OKLAHOMA CITY – This 17-year-old boy is hoping to be adopted before his 18th birthday.
Jesse’s passion for politics shines through in everything he does.
During a trip to the Oklahoma City National Memorial and Museum, Jesse told KFOR’s Lacey Lett that although he is used to living in the country, he thinks living in a bigger city could give him the opportunity to explore his passion for politics.
“I was telling my DHS specialist that when we were driving to Oklahoma City that this is completely new to me,” he said. “This memorial, the tall buildings – I’m not used to it, but I’ve always wanted to see myself in this environment.”
“We were passing the Capitol building and I’m thinking to myself ‘someday I may be working in that building,’” Jesse continued.
Until that day, this 17-year-old is looking at what he can do now to prepare himself for a career at our state Capitol or even beyond.
“Speech and debate class. I think that’s going to be very vital for me if I look to be a politician some day,” he said.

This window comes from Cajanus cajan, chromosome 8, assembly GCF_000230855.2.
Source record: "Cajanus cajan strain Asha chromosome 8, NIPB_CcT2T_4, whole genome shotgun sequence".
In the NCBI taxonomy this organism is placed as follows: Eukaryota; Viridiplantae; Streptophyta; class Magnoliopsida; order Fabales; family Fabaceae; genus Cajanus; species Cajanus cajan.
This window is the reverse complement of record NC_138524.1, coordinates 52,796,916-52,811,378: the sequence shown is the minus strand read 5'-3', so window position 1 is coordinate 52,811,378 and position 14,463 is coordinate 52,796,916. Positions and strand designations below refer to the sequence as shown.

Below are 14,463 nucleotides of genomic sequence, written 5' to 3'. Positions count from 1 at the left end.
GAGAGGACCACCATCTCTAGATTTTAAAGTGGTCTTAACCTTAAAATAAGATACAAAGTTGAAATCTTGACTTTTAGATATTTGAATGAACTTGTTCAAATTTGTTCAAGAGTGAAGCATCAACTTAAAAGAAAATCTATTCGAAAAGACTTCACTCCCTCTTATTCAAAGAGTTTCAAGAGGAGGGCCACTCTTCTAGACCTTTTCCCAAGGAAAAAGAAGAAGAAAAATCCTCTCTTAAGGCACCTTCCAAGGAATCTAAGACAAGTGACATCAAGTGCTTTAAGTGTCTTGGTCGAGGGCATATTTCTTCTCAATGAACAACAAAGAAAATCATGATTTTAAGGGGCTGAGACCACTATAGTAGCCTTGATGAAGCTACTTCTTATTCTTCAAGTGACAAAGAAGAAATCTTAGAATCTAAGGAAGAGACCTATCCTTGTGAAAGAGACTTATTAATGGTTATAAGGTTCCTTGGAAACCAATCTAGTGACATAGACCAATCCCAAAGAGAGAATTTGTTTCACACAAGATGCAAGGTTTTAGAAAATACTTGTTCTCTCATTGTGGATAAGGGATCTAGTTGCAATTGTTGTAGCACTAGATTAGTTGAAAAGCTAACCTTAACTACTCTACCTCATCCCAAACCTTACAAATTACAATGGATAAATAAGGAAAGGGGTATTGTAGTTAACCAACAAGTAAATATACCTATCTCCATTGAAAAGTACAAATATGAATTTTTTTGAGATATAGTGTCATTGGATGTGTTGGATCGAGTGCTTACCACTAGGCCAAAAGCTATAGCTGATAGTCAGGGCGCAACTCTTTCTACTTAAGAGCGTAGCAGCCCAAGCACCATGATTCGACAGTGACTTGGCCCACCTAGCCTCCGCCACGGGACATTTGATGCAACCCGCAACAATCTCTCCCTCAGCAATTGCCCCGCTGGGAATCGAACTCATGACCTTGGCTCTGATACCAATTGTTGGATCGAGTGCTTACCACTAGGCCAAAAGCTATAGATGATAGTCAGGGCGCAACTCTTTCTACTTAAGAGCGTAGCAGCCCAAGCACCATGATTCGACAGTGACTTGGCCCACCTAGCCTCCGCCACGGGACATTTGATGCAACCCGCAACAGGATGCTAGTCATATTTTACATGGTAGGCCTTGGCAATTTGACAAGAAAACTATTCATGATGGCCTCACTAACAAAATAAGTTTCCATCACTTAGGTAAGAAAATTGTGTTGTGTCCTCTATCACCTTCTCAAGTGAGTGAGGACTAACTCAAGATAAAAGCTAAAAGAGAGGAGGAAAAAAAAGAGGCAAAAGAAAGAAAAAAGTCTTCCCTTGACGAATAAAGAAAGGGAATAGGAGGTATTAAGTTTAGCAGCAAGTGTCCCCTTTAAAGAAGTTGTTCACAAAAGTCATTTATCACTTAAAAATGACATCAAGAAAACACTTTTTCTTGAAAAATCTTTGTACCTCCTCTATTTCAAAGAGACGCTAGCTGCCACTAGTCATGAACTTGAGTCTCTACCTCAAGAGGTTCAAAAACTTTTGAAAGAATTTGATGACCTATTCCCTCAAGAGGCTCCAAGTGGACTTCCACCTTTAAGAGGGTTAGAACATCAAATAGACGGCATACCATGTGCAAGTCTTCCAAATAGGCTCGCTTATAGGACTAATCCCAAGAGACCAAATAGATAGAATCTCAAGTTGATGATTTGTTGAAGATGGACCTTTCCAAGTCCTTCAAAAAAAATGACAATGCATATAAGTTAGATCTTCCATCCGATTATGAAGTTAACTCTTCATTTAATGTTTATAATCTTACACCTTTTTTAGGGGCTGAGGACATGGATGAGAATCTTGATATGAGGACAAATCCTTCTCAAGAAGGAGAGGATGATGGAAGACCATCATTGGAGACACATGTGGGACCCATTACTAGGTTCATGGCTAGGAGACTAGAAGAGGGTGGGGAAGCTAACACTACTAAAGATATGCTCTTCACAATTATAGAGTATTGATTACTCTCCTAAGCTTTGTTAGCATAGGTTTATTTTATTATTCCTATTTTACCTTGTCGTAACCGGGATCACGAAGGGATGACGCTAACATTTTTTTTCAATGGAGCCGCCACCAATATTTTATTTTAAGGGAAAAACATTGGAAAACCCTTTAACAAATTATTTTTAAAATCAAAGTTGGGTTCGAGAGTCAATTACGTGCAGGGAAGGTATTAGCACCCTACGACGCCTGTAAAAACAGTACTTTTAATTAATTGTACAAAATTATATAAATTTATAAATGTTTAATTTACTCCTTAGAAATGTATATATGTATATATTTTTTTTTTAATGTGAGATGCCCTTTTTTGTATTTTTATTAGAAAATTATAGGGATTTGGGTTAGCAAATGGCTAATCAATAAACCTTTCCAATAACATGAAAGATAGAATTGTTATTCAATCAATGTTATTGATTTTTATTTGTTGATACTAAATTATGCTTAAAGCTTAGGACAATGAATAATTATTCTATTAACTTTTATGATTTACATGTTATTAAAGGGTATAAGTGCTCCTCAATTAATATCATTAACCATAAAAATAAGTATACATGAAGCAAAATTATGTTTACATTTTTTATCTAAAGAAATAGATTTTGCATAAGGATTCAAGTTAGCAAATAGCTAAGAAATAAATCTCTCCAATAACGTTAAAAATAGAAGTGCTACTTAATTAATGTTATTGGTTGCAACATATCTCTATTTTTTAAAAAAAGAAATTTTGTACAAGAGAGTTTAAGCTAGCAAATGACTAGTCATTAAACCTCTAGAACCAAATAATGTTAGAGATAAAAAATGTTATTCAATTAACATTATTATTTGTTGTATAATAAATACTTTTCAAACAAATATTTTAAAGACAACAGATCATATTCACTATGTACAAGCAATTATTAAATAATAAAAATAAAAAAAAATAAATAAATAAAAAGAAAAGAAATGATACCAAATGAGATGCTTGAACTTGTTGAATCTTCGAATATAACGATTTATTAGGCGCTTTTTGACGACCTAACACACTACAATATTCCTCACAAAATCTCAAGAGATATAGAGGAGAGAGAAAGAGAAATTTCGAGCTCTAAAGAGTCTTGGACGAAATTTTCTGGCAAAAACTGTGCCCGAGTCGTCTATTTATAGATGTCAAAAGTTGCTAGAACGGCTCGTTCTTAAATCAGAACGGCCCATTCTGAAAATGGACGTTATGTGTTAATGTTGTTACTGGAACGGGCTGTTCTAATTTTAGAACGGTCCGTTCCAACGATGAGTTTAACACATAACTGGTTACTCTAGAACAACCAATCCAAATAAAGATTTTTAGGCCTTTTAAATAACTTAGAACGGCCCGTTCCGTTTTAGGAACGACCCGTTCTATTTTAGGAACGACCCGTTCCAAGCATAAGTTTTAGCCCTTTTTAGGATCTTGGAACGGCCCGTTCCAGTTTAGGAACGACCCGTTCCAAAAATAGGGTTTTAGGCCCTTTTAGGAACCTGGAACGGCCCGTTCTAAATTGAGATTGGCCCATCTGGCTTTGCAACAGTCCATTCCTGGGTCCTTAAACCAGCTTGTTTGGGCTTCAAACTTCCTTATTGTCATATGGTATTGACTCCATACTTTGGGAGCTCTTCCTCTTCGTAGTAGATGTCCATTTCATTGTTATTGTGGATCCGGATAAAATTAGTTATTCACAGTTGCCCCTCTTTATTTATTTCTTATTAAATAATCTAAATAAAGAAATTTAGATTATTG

He already has a plan for his future.
“Start small first and then work my way up. I want to start local and if I can go from local to district to state to even national.”
There’s no doubt Jesse has the drive to do it.
But today is crunch time.
Jesse is one of more than one-thousand Oklahoma children who will age out of the system soon.
He’ll be 18 in November.
“I think a family environment is essential in every person within their life,” he said. “I think everyone should have that opportunity to have a family that’s behind them to support them.”
Right now he’s hoping to get support through youth and family services.
He’s working on becoming the youngest person to be accepted into their transitional living program.
“What if I can open doors and be a stepping stone for other 17 year olds that are in the situation like me. What if I can open doors?”
But right now he needs a door to open for him.
He is hoping a family will step up and give him stability as he becomes a man.
“When I lost my mother and father I definitely took them for granted and I look back now and I can’t let that happen again,” Jesse said.
If you’re interested in adopting Jesse or learning more about the adoption process, DHS would love to hear from you.
Call them at (405)767-2955.
Sponsored by NBC Oklahoma.